Local merchants that’ve ignored location-based check-in platform foursquare have just been handed a serious reason to get on board: Local Updates, the first-ever way for merchants large and small (all one million of them, currently) to communicate directly with their customers on the platform, has arrived. As of today, they’ve even begun testing the waters with Promoted Updates, a way for a business to attract new customers through paid placement (the difference: spots, matched relative to interests and activity, are only seen when you’re actively searching on the Explore tab). This, coming a month into foursquare’s strategic shift in approach—including a rebuilt mobile app (try it out if you’ve written FS off)—means that the newfound focus for the platform as a social-exploration tool is as much about enabling richer user-to-user interactions as about enabling richer business-to-customer and customer-to-business interactions.
The commercials for Dish Network’s ad-skipping DVR, the Hopper, are quite memorable and humorous to a native of Massachusetts, like me. The actors have thick Boston accents, and they repeatedly pronounce the name of the device the way any good Red Sox fan would: “Hop-ah.”
It’s ironic, though, that the Hopper’s commercials are so memorable. The device’s primary function is to eliminate commercials altogether. The Hopper automatically records the entire prime-time lineups for ABC, CBS, Fox and NBC. With a little user programming, however, many digital video recorders (DVRs) can do that. What sets the Hopper apart is that it enables playback completely sans commercials (versus fast-forwarding over them). Score another point for ad-slaying technology in the post-advertising age.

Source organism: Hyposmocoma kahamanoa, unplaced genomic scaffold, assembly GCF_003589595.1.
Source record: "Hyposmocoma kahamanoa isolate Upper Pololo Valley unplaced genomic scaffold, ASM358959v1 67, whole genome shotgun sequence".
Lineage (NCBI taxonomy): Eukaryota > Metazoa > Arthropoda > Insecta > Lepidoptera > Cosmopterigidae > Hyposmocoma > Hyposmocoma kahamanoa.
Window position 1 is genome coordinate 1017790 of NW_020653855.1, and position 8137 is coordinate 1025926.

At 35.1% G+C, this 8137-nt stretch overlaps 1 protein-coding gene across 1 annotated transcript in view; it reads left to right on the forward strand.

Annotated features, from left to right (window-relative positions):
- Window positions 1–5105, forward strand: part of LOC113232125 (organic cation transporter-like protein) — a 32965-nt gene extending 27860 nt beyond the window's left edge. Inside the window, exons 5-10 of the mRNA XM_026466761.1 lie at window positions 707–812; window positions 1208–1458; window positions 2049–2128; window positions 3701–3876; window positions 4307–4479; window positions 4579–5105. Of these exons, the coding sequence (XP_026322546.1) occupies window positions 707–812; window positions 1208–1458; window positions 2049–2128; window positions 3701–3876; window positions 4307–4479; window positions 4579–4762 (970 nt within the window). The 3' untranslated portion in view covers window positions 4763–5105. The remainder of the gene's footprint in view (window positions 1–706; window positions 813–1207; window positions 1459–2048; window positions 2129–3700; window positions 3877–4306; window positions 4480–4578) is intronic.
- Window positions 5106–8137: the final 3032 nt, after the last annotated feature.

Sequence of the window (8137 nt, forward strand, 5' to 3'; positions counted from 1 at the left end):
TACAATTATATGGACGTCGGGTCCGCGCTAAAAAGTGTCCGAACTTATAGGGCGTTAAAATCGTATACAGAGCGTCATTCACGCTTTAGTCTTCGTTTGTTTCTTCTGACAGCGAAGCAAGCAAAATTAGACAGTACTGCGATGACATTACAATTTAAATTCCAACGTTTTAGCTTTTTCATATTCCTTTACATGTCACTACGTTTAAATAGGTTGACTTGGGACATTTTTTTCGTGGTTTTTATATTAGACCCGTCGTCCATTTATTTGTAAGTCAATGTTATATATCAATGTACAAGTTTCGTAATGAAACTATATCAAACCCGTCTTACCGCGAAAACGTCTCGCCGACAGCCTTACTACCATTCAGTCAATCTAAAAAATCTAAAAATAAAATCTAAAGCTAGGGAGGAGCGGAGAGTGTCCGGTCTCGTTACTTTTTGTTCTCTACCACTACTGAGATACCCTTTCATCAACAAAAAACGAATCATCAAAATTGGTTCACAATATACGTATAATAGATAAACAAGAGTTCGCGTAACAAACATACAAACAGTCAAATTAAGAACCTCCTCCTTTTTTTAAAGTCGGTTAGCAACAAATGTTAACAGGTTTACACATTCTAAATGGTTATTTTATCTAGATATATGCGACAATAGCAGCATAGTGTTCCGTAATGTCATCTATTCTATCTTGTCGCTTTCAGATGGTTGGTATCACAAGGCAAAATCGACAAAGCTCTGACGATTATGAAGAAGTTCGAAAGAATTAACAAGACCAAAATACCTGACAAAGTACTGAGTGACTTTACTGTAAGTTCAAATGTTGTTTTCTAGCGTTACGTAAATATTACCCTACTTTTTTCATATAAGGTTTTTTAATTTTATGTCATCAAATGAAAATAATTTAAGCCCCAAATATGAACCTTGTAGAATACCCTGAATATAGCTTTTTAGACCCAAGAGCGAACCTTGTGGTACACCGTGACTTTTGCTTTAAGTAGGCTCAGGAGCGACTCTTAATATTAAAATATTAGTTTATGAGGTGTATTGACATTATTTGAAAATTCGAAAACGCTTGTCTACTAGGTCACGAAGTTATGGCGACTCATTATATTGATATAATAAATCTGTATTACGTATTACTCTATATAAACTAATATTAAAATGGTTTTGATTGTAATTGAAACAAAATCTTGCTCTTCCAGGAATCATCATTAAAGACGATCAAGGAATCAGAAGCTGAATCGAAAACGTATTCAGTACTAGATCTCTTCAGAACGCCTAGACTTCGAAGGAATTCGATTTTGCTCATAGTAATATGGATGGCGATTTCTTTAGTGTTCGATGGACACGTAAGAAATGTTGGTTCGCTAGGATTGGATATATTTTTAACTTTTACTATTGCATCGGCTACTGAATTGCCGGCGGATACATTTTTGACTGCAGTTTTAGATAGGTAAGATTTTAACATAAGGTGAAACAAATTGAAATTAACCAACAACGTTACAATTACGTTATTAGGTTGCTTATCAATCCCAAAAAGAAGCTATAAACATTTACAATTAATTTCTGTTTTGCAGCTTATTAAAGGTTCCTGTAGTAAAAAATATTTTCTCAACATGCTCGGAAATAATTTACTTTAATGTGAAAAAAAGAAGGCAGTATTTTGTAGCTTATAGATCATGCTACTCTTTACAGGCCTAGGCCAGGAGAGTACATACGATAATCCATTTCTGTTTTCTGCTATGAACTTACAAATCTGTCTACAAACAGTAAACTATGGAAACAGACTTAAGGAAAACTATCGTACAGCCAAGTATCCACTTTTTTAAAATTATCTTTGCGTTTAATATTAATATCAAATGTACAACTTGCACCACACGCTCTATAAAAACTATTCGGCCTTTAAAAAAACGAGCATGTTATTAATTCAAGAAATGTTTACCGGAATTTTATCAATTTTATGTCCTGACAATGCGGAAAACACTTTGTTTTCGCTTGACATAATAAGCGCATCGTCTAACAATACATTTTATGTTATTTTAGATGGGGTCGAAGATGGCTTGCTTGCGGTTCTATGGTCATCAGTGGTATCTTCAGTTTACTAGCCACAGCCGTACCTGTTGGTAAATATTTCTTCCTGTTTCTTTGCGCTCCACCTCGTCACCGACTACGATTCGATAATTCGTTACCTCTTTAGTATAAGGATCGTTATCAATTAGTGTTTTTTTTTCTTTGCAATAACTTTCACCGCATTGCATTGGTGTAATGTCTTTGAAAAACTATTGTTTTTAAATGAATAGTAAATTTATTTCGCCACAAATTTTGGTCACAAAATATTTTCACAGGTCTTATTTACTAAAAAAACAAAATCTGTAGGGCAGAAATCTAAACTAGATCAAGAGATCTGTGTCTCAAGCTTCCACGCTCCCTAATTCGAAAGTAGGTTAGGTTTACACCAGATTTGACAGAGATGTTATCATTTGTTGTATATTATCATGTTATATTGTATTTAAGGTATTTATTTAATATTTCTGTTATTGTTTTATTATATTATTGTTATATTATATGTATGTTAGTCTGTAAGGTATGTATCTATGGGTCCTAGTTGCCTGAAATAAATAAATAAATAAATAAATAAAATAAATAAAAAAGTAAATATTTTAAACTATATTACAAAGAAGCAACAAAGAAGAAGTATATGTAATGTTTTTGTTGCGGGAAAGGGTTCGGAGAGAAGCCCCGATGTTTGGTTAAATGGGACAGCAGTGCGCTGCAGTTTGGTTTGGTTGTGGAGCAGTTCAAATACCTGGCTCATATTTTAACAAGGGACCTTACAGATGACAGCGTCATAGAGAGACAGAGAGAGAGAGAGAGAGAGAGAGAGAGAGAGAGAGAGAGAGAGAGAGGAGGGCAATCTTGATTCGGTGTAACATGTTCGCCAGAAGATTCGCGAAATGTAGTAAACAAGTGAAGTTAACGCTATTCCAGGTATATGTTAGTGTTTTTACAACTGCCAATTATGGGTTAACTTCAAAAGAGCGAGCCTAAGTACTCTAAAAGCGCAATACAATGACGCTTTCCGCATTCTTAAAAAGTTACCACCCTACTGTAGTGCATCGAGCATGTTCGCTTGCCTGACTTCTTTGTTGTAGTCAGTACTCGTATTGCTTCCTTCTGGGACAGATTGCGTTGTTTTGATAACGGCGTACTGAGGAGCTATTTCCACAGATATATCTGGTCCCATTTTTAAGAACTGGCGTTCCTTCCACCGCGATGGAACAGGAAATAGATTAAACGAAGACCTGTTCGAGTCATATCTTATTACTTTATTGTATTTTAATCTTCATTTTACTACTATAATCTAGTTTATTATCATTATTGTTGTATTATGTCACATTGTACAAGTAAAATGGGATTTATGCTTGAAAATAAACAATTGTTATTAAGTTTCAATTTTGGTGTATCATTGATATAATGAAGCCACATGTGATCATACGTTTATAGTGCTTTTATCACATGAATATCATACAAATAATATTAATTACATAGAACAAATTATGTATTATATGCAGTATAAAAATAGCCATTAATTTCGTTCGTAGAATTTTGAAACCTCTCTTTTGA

Let’s face it: You’ll let anyone follow you on Twitter or Google+. You don’t care if 100 or 100,000 people know what you ate for breakfast. And while Facebook is inherently a permission-based network, you found that girl you dated in 5th grade and haven’t spoken to in 20 years and you friended her, right? It’s okay, though, because the social paradigm has shifted. 10 years ago a phone call to your neighbor who moved away when you were kids would be no less than creepy, but it’s common practice now.
In a world where influence and clout (or, Klout, I guess) is measured by reach, a social network that expressly limits the number of connections a user can have is almost audacious in this day of age. Or is it just what we need?
Earlier this month Google made another important change, updating their search algorithm to include personalized search results specifically pulled from Google+ activity, naming the new results “Google Personalized Results.” Once again the news spread through social circles and landed on a few of blogs, but compared to the hoopla surrounding SOPA, Facebook Timeline, and emerging technologies like Pinterest, its effect was more of a ripple than a tidal wave and has many users and news outlets slamming the change.
However, love it or hate it, these changes may be the new "normal" for search, forever.